Taking a ‘D’ in the Fight for Campus Speech
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President Donald Trump recently issued a new executive order directing federal agencies to see that U.S. colleges and universities receiving government grants protect free speech rights on campus. The action will be welcome by defenders of the First Amendment. But it’s not likely to change things very much.

Indeed, even if Carol Christ, chancellor at the University of California, Berkeley — and every other university head in the United States — were to issue an edict defending the First Amendment and guaranteeing absolute free speech on campus it probably would make little difference.

That’s because all it takes to stop free speech is a single person with a cow bell. The bell ringing — or loudly yelling protesters — shuts the auditorium down, making it impossible for a speaker to continue.

If bell ringers or protesters are Antifa members, there’s nothing the school can do about it except eject them from the auditorium. If protesters are students, the college could expel them from school for the semester. But few, if any, college presidents probably would have the fortitude to do this.

The Foundation for Individual Rights in Education found that in 2017, 39.6 percent of the 449 colleges it analyzed “maintain[ed] policies that seriously infringe[d] upon the free speech rights of students.”

Unfortunately, if parents and students consider this unacceptable they’re the ones who will have to resolve the problem, even if it means taking a “D” in the process, which I’ll explain in a minute.

Other proposed solutions would work no better than issuing edicts. For example, to promote free-wheeling debate on campus colleges might consider hiring more Republican or conservative faculty members. But this can’t be done: Asking an applicant applying for a teaching job, “Are you a conservative or liberal?” is inappropriate, probably illegal. These applicants are applying to be professors, not politicians.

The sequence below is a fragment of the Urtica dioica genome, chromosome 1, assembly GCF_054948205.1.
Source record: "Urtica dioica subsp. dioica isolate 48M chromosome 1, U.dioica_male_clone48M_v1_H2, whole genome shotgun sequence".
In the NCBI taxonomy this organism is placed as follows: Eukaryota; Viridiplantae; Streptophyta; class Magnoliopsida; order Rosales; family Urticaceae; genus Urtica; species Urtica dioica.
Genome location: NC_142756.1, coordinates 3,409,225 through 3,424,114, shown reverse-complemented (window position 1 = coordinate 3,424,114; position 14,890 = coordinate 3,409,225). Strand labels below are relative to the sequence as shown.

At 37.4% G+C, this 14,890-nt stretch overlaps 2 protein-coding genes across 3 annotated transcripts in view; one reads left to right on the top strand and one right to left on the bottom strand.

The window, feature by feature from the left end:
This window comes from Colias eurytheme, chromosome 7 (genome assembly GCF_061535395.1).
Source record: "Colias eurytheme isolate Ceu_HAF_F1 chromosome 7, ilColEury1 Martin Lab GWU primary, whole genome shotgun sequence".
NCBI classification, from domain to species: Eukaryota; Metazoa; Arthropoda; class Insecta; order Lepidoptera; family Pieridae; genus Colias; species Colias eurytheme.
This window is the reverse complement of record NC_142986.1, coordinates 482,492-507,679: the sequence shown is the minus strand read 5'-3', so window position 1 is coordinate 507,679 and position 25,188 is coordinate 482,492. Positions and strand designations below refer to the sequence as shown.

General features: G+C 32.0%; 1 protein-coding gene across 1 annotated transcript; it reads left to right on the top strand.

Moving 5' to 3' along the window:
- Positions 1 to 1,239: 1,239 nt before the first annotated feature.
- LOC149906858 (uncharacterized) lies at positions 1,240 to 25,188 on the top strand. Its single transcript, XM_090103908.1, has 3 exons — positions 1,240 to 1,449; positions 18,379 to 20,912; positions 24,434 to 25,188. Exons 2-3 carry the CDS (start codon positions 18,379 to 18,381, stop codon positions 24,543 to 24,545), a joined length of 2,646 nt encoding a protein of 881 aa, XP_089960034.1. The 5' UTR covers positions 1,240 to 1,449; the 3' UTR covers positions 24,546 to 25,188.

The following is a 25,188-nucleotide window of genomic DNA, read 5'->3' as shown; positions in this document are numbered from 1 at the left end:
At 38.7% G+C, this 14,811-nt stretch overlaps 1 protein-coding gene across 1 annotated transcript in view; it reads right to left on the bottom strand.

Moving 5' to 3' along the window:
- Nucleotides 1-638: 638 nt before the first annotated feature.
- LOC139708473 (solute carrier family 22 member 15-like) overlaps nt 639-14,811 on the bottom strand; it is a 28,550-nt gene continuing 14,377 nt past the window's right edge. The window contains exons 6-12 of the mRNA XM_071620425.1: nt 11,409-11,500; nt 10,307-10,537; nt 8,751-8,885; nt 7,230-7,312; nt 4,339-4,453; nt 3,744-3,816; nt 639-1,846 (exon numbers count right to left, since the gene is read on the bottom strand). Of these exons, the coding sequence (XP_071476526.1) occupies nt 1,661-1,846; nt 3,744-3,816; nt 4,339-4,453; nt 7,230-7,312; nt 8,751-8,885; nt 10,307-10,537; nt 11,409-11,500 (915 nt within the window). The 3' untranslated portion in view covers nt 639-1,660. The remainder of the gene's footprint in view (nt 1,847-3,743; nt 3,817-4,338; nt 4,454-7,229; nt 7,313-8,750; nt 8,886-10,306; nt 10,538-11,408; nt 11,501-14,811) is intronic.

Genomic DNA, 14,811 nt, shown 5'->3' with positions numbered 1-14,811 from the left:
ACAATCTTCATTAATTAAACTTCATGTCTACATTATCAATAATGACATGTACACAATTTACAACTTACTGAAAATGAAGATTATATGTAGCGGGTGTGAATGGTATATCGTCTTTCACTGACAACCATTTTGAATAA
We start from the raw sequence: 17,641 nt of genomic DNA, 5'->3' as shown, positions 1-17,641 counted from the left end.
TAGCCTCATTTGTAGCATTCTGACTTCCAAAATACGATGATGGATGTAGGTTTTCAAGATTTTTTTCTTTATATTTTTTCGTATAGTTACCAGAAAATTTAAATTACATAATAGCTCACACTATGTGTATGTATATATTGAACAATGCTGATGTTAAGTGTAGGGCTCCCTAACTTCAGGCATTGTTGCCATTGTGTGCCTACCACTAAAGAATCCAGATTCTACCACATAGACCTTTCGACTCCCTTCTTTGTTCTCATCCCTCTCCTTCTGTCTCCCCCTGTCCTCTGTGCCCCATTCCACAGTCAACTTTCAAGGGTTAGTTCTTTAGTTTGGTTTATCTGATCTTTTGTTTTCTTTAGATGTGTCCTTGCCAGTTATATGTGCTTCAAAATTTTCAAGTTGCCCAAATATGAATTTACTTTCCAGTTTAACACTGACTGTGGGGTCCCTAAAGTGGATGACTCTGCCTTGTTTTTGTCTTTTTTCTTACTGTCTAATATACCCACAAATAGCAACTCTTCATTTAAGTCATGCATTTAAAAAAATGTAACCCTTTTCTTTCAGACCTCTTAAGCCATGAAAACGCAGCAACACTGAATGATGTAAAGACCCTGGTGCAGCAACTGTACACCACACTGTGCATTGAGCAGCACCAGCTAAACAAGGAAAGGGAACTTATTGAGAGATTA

We know from frequent polls that the overwhelming majority of professors in the humanities — something on the order of nine out of ten — lean left politically. I have in Ph.D. in English Language and Literature from the University of Michigan. When I taught at Eastern Michigan University, I was the only Republican among the 77 English professors. Their politics seeped through into the classroom. As E.B. White, co-author of the authoritative Elements of Style, observed: “I have never seen a piece of writing, political or non-political, that doesn’t have a slant. It slants the way a writer leans, and no man is born perpendicular.”

If we cannot totally prevent bell ringers or screamers in the auditorium and can’t hire more conservative humanities professors, what can be done?

We can encourage our children and grandchildren to stand up against the stifling political conformity and let them know it’s okay if they’re penalized for their principled stand.

As I told my own daughter in a letter when she started college, “Most of your professors will be excellent and you will gain a priceless education from attending college. But a few of your professors will be militant, intolerant disasters, yet they will be ostensibly intelligent and far more articulate than you. So what should you do?

“First, recognize these bad apples and don’t let yourself, as Joseph Conrad warned, be assaulted by the powers of darkness. Second, avoid them if you can. Third, if you can’t avoid them, don’t let them guilt sling you. Most of their indoctrinations will fall under the rubric of so-called ‘diversity’ — and how, they will ask you, can you possibly be against diversity? Fourth, and here’s the tough one, how should you react in a class with a bad apple? If you go along with him or her, you have been dishonest with your principles and yourself. If you don’t go along, you may well be punished with low grades and public ridicule in the classroom.”

That’s okay, I told her: “Your mother and I will accept, with pride, your D if it was given as political punishment by a bad apple because you remained principled.”

“…While it’s easy for me to say, I’d rather you remain honest to yourself and your principles; this takes real courage, which is the most demanding of all virtues.”

Ronald L. Trowbridge is a Policy Fellow at the Independent Institute, Oakland, Calif., and a former director of the Fulbright Scholars Program. He later served as Chief of Staff for former Chief Justice Warren Burger.

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